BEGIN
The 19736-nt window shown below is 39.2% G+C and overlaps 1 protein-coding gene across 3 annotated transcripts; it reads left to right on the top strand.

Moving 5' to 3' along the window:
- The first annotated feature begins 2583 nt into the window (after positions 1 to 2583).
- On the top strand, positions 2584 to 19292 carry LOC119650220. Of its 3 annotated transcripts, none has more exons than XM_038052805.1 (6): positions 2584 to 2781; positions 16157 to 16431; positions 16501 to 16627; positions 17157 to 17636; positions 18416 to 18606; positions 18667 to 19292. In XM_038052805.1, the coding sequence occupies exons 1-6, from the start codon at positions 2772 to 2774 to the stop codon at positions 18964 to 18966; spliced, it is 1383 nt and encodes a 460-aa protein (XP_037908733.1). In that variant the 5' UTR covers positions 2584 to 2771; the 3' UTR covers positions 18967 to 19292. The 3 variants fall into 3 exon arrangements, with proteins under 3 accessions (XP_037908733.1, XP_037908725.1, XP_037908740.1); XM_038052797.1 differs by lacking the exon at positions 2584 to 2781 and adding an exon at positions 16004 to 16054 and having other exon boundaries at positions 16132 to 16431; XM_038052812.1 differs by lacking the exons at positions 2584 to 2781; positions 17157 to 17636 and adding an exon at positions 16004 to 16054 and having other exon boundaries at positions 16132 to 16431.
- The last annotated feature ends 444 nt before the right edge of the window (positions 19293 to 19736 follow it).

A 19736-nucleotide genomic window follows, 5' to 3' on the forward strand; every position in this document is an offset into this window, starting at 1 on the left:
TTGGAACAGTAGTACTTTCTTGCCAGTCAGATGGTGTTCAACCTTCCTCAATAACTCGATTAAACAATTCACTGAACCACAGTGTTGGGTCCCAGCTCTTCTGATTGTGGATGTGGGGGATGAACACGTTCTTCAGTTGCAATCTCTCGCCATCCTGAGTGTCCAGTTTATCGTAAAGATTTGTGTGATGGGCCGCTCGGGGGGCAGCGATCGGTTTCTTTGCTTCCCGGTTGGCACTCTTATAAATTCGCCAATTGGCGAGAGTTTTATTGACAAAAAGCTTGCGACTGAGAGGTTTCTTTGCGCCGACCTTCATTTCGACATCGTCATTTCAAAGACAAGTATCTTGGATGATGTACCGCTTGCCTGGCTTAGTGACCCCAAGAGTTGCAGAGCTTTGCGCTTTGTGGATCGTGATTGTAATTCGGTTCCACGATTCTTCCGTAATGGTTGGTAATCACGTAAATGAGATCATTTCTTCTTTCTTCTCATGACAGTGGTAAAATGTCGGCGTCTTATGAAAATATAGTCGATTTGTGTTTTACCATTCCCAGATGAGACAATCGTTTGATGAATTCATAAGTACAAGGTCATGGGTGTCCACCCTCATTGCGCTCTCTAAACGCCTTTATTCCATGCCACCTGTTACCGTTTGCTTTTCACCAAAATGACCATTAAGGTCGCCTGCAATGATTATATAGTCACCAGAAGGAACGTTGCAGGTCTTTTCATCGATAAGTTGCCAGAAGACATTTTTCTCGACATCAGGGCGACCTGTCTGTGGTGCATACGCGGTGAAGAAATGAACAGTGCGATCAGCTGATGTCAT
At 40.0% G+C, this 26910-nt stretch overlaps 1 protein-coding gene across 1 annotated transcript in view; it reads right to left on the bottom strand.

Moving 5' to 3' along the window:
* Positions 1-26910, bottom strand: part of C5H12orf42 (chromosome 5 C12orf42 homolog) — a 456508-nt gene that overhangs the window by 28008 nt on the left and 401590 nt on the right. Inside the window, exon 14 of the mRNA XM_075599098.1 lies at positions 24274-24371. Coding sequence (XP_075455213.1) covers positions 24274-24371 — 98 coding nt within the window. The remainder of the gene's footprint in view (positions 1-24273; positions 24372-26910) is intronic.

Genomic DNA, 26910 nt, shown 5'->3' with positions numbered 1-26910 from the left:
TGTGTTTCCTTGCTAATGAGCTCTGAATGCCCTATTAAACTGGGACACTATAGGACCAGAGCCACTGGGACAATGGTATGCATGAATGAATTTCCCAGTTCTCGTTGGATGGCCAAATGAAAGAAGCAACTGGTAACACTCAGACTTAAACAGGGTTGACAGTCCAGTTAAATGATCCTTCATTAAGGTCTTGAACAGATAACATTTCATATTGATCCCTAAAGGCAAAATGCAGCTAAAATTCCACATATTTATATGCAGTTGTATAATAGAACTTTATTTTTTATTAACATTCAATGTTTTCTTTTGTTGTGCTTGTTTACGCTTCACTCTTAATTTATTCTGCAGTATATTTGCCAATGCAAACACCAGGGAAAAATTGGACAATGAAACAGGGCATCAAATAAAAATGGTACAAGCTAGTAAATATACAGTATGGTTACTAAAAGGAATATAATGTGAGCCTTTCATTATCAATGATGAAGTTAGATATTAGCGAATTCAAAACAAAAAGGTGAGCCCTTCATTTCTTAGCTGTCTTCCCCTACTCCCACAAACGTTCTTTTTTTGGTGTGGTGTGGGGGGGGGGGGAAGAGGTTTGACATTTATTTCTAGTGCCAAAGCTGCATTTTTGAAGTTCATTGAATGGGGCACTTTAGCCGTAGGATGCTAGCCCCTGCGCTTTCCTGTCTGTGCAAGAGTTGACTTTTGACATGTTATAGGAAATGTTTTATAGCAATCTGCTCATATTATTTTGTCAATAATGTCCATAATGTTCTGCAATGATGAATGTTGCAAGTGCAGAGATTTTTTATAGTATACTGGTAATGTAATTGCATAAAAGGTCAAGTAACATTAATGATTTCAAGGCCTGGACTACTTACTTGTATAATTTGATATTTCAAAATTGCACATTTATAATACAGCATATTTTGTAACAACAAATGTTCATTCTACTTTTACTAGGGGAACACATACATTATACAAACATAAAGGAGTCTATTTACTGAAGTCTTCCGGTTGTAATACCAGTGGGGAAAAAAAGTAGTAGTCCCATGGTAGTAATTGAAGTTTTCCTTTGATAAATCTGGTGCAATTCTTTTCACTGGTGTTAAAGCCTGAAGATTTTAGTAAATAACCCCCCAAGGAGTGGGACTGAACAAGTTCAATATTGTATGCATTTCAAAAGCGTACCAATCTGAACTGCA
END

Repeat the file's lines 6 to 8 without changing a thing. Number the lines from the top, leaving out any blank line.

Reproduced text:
A 19736-nucleotide genomic window follows, 5' to 3' on the forward strand; every position in this document is an offset into this window, starting at 1 on the left:
TTGGAACAGTAGTACTTTCTTGCCAGTCAGATGGTGTTCAACCTTCCTCAATAACTCGATTAAACAATTCACTGAACCACAGTGTTGGGTCCCAGCTCTTCTGATTGTGGATGTGGGGGATGAACACGTTCTTCAGTTGCAATCTCTCGCCATCCTGAGTGTCCAGTTTATCGTAAAGATTTGTGTGATGGGCCGCTCGGGGGGCAGCGATCGGTTTCTTTGCTTCCCGGTTGGCACTCTTATAAATTCGCCAATTGGCGAGAGTTTTATTGACAAAAAGCTTGCGACTGAGAGGTTTCTTTGCGCCGACCTTCATTTCGACATCGTCATTTCAAAGACAAGTATCTTGGATGATGTACCGCTTGCCTGGCTTAGTGACCCCAAGAGTTGCAGAGCTTTGCGCTTTGTGGATCGTGATTGTAATTCGGTTCCACGATTCTTCCGTAATGGTTGGTAATCACGTAAATGAGATCATTTCTTCTTTCTTCTCATGACAGTGGTAAAATGTCGGCGTCTTATGAAAATATAGTCGATTTGTGTTTTACCATTCCCAGATGAGACAATCGTTTGATGAATTCATAAGTACAAGGTCATGGGTGTCCACCCTCATTGCGCTCTCTAAACGCCTTTATTCCATGCCACCTGTTACCGTTTGCTTTTCACCAAAATGACCATTAAGGTCGCCTGCAATGATTATATAGTCACCAGAAGGAACGTTGCAGGTCTTTTCATCGATAAGTTGCCAGAAGACATTTTTCTCGACATCAGGGCGACCTGTCTGTGGTGCATACGCGGTGAAGAAATGAACAGTGCGATCAGCTGATGTCAT
At 40.0% G+C, this 26910-nt stretch overlaps 1 protein-coding gene across 1 annotated transcript in view; it reads right to left on the bottom strand.